Successfully patterning any new behavior is directly governed by your efforts, consistency, patience, and understanding. When dealing with barking and other instinctual and innate behaviors, you are asking a dog to behave in a manner that is contradictory to their basic nature. The manner you choose to handle these behaviors will either positively or negatively impact your dog and their resultant behaviors. The choice is yours. In teaching your dog anything, please take the time to understand and realize what your dog is doing and why and how your reactions are affecting their behaviors and emotional state.


I am not a proponent of bark collars or other types of anti- bark mechanisms. There are many commercial products that profess to work to stop or control barking. These products have varying degrees of success and failure. Some do not work at all. Other products do seem to work to a degree with some dogs and not at all with other dogs. While there are some success stories, there are vastly more stories of these products having no effect at all, or at least not long term effects, in situations with a high level of bark stimulus. For example, dogs wearing the citronella bark collars will often bark even more furiously to get the mist to stop which it does when the collar is empty.

The mechanisms that emit a “sound” can work for some dogs. However, even the dogs that react to the sounds by not barking can become desensitized to the sound if it is misused and overused. At this point, the “sound” just becomes another noise that will actually elicit and/or incite the barking behavior. I discuss this a bit more in the SHAKE CAN section. Also, keep in mind that any “sound” emitted in a bark situation ostensibly is only a “startle/stop” mechanism and it is up to you to divert them to a different behavior.


Some people use a “squirt bottle or water toy” to dispense a spray of water at the dog to stop various behaviors including barking. As a rule, I am not a proponent of this method for dealing with barking or any behavior. The water squirting method has a relatively low percentage of effectiveness across the board and can actually cause unexpected reactions from your dog. Some dogs bark AT the water because they see it as some sort of a threat or unpleasantness that needs to be dealt with to make it “go away”. Other dogs think the water is something to play with or is a play elicitation. Some dogs may be frightened of the water and run away. They may actually continue barking as they run off.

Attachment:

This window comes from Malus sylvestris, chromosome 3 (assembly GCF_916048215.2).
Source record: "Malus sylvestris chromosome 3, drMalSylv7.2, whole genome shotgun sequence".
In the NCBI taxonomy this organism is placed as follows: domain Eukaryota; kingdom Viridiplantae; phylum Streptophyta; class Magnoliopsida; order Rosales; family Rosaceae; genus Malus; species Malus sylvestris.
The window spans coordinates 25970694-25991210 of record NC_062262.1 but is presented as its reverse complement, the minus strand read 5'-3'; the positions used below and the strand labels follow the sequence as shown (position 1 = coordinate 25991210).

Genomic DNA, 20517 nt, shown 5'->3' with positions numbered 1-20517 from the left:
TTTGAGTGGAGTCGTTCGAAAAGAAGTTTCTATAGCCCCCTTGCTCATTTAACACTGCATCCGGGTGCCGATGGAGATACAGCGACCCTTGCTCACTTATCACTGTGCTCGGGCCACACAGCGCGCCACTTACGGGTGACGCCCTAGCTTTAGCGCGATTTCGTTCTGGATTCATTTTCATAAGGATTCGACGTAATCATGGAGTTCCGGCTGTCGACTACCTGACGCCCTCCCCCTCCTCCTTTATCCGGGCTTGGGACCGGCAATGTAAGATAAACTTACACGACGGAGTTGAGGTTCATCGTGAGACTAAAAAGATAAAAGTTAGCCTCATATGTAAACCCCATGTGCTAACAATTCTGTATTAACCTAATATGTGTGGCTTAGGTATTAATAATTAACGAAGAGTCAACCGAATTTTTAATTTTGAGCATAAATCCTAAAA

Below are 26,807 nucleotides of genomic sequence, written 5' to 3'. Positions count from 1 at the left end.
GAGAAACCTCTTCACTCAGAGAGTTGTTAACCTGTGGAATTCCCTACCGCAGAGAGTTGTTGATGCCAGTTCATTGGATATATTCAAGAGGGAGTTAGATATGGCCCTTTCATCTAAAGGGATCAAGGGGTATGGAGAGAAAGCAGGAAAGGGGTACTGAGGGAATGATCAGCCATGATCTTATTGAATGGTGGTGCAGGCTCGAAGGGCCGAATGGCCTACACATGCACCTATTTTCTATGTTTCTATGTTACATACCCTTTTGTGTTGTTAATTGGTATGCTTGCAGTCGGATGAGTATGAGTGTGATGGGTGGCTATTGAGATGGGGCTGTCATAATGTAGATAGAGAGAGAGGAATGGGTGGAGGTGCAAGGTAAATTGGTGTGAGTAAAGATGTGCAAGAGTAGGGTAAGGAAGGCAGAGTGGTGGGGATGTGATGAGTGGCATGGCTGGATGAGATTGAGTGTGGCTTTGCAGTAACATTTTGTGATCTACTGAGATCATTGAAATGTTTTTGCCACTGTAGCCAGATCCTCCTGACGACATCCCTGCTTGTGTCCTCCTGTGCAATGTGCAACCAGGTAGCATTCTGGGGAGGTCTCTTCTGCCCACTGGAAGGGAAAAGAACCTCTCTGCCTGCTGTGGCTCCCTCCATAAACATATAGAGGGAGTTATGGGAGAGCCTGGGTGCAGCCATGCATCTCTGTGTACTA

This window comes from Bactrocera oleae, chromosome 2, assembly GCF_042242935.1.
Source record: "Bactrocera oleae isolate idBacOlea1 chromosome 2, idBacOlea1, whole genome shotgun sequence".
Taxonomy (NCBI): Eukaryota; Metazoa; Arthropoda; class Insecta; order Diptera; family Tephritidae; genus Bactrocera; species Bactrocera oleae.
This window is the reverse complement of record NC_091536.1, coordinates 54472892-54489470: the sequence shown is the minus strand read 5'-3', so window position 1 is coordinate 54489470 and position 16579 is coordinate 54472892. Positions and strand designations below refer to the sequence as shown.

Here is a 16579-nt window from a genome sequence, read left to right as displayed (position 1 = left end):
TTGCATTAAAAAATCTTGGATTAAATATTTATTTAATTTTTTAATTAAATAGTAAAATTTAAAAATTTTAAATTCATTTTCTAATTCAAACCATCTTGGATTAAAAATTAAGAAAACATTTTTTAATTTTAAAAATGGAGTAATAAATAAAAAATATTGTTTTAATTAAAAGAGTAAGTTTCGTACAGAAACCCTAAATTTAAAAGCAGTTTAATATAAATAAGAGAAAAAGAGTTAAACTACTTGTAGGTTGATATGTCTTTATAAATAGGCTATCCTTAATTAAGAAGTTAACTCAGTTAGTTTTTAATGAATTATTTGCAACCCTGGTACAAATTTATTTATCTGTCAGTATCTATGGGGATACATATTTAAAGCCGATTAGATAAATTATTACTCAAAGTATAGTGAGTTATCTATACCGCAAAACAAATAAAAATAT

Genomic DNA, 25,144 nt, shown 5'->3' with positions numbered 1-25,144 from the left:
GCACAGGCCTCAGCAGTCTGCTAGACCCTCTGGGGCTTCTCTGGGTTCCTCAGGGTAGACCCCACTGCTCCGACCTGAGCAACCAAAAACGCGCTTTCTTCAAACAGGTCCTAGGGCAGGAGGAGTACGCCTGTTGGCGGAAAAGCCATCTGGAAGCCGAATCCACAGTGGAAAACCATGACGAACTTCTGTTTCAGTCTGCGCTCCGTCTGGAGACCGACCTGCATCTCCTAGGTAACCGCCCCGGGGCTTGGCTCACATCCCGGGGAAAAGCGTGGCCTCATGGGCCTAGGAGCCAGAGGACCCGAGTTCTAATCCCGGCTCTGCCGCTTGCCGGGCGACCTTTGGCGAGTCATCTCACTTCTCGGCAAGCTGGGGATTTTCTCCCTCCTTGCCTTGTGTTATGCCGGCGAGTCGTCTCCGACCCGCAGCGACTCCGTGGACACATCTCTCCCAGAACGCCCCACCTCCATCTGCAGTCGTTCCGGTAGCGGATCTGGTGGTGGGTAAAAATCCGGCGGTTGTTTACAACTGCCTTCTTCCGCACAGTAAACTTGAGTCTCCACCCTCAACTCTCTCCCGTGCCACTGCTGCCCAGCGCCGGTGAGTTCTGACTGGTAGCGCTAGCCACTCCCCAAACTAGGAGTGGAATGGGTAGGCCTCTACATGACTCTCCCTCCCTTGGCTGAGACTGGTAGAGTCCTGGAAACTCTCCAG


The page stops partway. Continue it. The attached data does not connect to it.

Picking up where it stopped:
You need to be very observant of your dog’s reactions to the squirting water. Evaluate their reactions in relationship to the end result you are attempting to achieve. Even if your dog does stop barking, when they have an overtly negative reaction you may be creating another problem that could have far reaching ramifications. Never take your dog’s reactions lightly. Listen to what their reactions are telling you and make appropriate decisions about whether to continue this method or any method. Listen to their reactions through “dog speak”, not human speak. Do not expect one dog to have the same reactions as another dog. Every dog will react differently.

Some people keep squirting the dog when they do not get the desired reaction. This rarely, if ever, works and should NOT be done. I have had people tell me they kept squirting until the dog was soaked and to no avail and often caused an increased or exacerbated response. Worse still are the people who use lemon juice, vinegar, Bitter Apple, Tabasco or hot sauce, or some other bitter tasting or caustic liquid in the squirt bottle. The concept is to squirt the bitter tasting liquid INTO the dog’s mouth. Unfortunately, much of the liquid ends up ON the dog’s face and IN their eyes. Some of these items can cause skin irritations and almost all can cause serious eye irritations. When something causes eye irritation, it can quickly progress to an eye infection, abrasion, or ulceration caused by the liquid OR caused by the dog rubbing their eyes when they sting and burn.